About me

I was born in the UK in the 1960’s and I spent 19 years in Israel between 1987 and 2006. My journey in Israel was sandwiched between the first ‘Intifada’ and the 2006 Lebanon war. Having originally arrived to do the ‘kibbutz thing’, I ended up with my own business, working on tourism related projects with both Israelis and Palestinians as well as providing services to NGO’s. By the time the new millennium arrived, if a foreign tourist was detained by the authorities in Israel, their embassy would have had me on speed dial.

I also edited and published an English Language tourist / satirical newspaper designed for non-residents that was distributed nationally and was printed at the offices of the Palestinian Al-Ayam newspaper. Up until the start of the second ‘Intifada’, I was as likely to be in Jericho or Ramallah as in Tel Aviv or Haifa. In September 2000 I was there on the ground, in Ramallah, Bethlehem, Jericho and Nablus, as the entire process collapsed in violence.

Since 2000, I have been an active participant in a few of the forums where the Israeli / Palestinian conflict is hotly discussed, and it was here that my opinions and knowledge of the region and conflict were thoroughly tested and refined. I admit freely that the quality of my early posts was highly questionable, but I started to double-check everything – even the points being made by those I agree with.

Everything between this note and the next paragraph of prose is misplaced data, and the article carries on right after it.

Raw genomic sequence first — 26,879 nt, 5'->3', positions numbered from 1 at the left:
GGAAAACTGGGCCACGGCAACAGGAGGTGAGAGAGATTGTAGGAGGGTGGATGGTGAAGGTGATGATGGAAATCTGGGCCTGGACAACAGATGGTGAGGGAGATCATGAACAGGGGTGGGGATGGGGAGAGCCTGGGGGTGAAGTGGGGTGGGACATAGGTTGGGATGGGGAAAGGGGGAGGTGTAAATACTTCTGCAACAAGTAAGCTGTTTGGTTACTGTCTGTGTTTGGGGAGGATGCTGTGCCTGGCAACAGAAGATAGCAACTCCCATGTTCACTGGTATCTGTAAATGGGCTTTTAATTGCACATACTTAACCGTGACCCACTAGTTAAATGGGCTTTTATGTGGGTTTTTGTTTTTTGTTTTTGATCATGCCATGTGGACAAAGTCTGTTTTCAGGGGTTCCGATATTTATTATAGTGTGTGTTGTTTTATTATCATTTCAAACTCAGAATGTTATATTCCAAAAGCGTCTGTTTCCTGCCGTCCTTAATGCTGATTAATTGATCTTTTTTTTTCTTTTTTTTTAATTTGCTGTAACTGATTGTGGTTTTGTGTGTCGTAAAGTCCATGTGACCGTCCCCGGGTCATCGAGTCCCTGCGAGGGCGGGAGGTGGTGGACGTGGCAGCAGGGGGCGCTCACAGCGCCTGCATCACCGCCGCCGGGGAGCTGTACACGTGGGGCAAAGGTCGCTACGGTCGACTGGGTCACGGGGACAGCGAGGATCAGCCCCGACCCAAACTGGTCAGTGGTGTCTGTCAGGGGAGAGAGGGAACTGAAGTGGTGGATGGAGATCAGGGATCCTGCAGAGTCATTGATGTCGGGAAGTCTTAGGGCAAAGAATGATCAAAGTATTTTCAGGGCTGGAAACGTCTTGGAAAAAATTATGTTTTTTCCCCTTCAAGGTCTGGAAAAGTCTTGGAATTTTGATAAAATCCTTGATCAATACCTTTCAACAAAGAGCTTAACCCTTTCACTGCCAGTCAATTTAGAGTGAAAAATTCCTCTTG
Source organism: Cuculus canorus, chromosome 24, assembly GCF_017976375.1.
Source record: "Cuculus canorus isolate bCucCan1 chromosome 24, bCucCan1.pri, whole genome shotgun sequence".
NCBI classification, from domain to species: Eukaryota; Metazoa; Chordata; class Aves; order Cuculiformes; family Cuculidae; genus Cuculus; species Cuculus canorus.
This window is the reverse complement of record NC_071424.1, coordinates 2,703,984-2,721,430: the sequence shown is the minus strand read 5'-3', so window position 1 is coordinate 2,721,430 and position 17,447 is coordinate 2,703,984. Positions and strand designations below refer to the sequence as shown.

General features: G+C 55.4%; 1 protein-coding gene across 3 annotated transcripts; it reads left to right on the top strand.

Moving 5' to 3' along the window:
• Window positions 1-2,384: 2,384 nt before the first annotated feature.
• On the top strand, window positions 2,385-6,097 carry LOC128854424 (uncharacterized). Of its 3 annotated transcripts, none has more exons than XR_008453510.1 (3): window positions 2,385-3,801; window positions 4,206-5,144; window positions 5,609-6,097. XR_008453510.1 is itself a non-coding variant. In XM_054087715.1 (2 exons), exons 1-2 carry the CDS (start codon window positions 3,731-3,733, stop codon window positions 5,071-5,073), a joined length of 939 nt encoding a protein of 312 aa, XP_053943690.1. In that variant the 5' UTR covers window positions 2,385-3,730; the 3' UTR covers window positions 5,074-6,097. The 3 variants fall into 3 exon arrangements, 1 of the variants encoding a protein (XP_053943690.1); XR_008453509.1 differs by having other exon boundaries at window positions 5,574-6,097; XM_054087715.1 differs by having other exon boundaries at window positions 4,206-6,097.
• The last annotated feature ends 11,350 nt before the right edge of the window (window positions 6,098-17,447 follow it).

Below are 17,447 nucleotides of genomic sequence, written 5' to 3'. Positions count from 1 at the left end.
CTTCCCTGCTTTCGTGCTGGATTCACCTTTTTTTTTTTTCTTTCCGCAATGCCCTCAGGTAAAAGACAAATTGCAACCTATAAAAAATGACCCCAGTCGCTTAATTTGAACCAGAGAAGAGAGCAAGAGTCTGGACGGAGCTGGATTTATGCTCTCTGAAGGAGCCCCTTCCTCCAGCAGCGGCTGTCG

My own experiences have also helped my perspective. At a time in 2000 when the Jericho Casino could not find anywhere in Israel through which to advertise, I was eager to offer my paper as an outlet. We struck a lucrative deal, one I was overjoyed to close, only to see the Casino bombed before the first issue of the ad was published.

A couple of years later, I had just sorted out the return flight from Paris of a good friend of mine, Dominique. She had been in my offices to say thanks, brought cakes and began to tell me how she was going into business for herself. The cakes were an example of the goods she would sell. Dominique had been a waitress in a few tourist bars in the years I had known her and wanted to spread her own wings a little. She left our chat to go and work in Mike’s Place, ‘our local’ live music pub on the Tel Aviv beachfront.   About 2am that night I received a call. A suicide bomber had blown up the pub Dominique was working in, choosing to strike in a central tourist spot. Dominique never stood a chance. That suicide bomber wasn’t an oppressed Palestinian from Gaza or Jenin, but a British lad from London or Derby. I am not sure which one killed Dominique because there were two of them.